But America has given up on things like trigonometry, math and science, in favor of bullshit like this. The current situation is 1) Pilot and copilot see red dot jump momentarily around the cockpit and decide to report the incident, 2) Pilot and copilot agree to overstate the harm done to them in an effort to persuade authorities that this is a "serious problem" 3) The media gets hold of the story and distorts it further, screaming for the death penalty for anyone who owns a laser pointer and lives within 10 miles of an airport. But no one is willing to do the math.

Yeah it's irresponsible to point lasers at airplanes. Call me if ever there's a serious incident that puts an aircraft in danger.

Re:Only pilots who are pussies (5, Interesting)

MavEtJu (241979) | more than 3 years ago | (#34969272)

This issue doesn't need to be that it reaches the pilot's eye(s), when the beam reaches the window and it "scatters" the beam giving it a bright area through which you can't see.

Re:Only pilots who are pussies (2)

Dunbal (464142) | more than 3 years ago | (#34969310)

OK I'll accept your point. But you would need some pretty expensive equipment to keep the beam steady, correct for the speed and altitude change of the aircraft if it's on glideslope, and make sure your beam is steady over the spot that exactly lines up between the pilot's eyes and the runway.

Re:Only pilots who are pussies (0)

Anonymous Coward | more than 3 years ago | (#34969420)

The threat is very real my friend for I have invented just such a machine!

It targets and fires green lasers at incoming aircraft with deadly precision. Since the units charge via solar power I have been able to deploy hundreds of thousands of these units across the country side. I demand you bow down before your new master and I will allow your puny aircraft to fly once more!

Incidentally, coming this summer I will release sharks with freakin laser beams to haunt those troubling international flights.

-Bill Jobs The Mad Scientist

Re:Only pilots who are pussies (0)

bertoelcon (1557907) | more than 3 years ago | (#34969586)

-Bill Jobs The Mad Scientist

Steve, try to pick a better name for your crazy and just as evil alter ego.

Re:Only pilots who are pussies (1)

marcello_dl (667940) | more than 3 years ago | (#34969414)

The bigger the area, the quadratically lower the brightness, am I right?

Re:Only pilots who are pussies (0)

Anonymous Coward | more than 3 years ago | (#34969504)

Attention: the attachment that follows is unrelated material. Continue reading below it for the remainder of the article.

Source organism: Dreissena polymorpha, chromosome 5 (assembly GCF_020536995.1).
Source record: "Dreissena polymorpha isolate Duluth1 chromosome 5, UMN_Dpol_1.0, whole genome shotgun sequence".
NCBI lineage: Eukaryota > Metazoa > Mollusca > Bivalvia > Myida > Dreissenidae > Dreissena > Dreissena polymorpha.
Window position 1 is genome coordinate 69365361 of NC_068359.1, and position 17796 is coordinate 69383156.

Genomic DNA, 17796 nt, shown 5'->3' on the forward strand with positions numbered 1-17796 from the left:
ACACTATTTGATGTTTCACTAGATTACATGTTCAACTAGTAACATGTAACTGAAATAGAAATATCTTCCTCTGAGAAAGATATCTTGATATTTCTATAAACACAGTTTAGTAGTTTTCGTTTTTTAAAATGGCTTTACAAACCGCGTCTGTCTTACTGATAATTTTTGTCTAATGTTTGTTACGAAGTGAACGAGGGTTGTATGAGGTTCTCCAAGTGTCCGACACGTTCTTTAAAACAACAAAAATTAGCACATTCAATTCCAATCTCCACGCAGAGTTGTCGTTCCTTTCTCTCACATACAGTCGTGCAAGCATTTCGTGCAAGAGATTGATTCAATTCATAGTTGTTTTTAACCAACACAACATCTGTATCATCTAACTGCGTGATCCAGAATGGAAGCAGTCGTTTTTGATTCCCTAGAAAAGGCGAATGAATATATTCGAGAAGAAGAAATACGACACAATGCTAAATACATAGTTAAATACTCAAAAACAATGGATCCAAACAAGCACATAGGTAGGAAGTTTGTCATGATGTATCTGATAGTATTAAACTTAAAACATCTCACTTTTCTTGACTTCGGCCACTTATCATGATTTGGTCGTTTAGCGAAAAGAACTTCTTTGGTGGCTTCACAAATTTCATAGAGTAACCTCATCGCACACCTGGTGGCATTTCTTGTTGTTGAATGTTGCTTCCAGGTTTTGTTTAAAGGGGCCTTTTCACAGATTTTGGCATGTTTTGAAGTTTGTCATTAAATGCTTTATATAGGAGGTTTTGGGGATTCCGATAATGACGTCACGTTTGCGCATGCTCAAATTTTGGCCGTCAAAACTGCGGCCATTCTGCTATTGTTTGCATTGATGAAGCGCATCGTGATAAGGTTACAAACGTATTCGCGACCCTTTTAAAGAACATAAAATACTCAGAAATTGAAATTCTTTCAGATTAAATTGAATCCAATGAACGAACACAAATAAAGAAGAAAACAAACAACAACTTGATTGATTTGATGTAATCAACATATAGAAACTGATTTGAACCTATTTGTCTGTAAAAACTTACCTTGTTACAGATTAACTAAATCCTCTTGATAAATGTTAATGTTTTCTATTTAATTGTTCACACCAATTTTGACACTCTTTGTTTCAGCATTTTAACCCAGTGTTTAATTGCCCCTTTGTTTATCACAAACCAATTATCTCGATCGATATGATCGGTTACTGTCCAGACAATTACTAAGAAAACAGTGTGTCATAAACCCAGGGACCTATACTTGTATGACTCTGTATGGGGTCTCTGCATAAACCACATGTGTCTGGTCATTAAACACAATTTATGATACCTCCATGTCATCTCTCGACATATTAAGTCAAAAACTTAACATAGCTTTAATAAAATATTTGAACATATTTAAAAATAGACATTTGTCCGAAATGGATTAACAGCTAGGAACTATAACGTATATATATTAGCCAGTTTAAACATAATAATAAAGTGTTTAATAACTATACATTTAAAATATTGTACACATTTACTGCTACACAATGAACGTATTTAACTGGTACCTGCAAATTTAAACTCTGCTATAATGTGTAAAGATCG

Brightness is not related to the beam diameter, oddly enough. Intensity is though.

Says the guy with no flying experience... (5, Interesting)

Anonymous Coward | more than 3 years ago | (#34969336)

Actually, it's a lot more complicated than that.

Near my international airport (KSEA for those interested) is a public park on the north end of the airport, from there it is a ridiculously easy shoot into the cockpit with a laser at around 3 miles when aircraft are landing to the north (runways 34). At that range most green lasers beams are actually fairly wide, but still plenty bright, especially to eyes that have spent the last 6 hours acclimated to almost total darkness (pilots routinely turn the lights down at night) Since you bring up geometry, I submit to you that the angle from ground to cockpit at that distance is probably in the 10 degree range. And consider that these aircraft are landing from the south, facing north. The pilot is required to maintain contact with the runway lighting system at all times, including the lights leading up to the runway. If they can see lights 1/2 mile ahead of them, I think they can see the lights 3 miles ahead of them. If you'd like i'll get out my FAR/AIM (FAA rule bible) and quote you the regs.

Now, lets talk the pussies argument. Would you want YOUR pilot to be even 1/4 blinded when operating at 175mph and 300 feet off the ground? Safety says you go around and let your eyes reacclimate. It's not that they could NEVER land the plane, but that given the other stressors already in place, why would you risk it? Remember we are in the plane with you, and we have just as much interest in going home to our families as you do.

My credentials: Commerial rated, Multi-engine and Single-engine, with an unrestricted IFR rating.

Posting AC due to lack of account, long time reader.

Re:Says the guy with no flying experience... (2, Informative)

koolfy (1213316) | more than 3 years ago | (#34969386)

This is very very insightful and deserves to be read. I'll quote it to be sure people see it. (I don't have mod points)

Actually, it's a lot more complicated than that.

Near my international airport (KSEA for those interested) is a public park on the north end of the airport, from there it is a ridiculously easy shoot into the cockpit with a laser at around 3 miles when aircraft are landing to the north (runways 34). At that range most green lasers beams are actually fairly wide, but still plenty bright, especially to eyes that have spent the last 6 hours acclimated to almost total darkness (pilots routinely turn the lights down at night) Since you bring up geometry, I submit to you that the angle from ground to cockpit at that distance is probably in the 10 degree range. And consider that these aircraft are landing from the south, facing north. The pilot is required to maintain contact with the runway lighting system at all times, including the lights leading up to the runway. If they can see lights 1/2 mile ahead of them, I think they can see the lights 3 miles ahead of them. If you'd like i'll get out my FAR/AIM (FAA rule bible) and quote you the regs.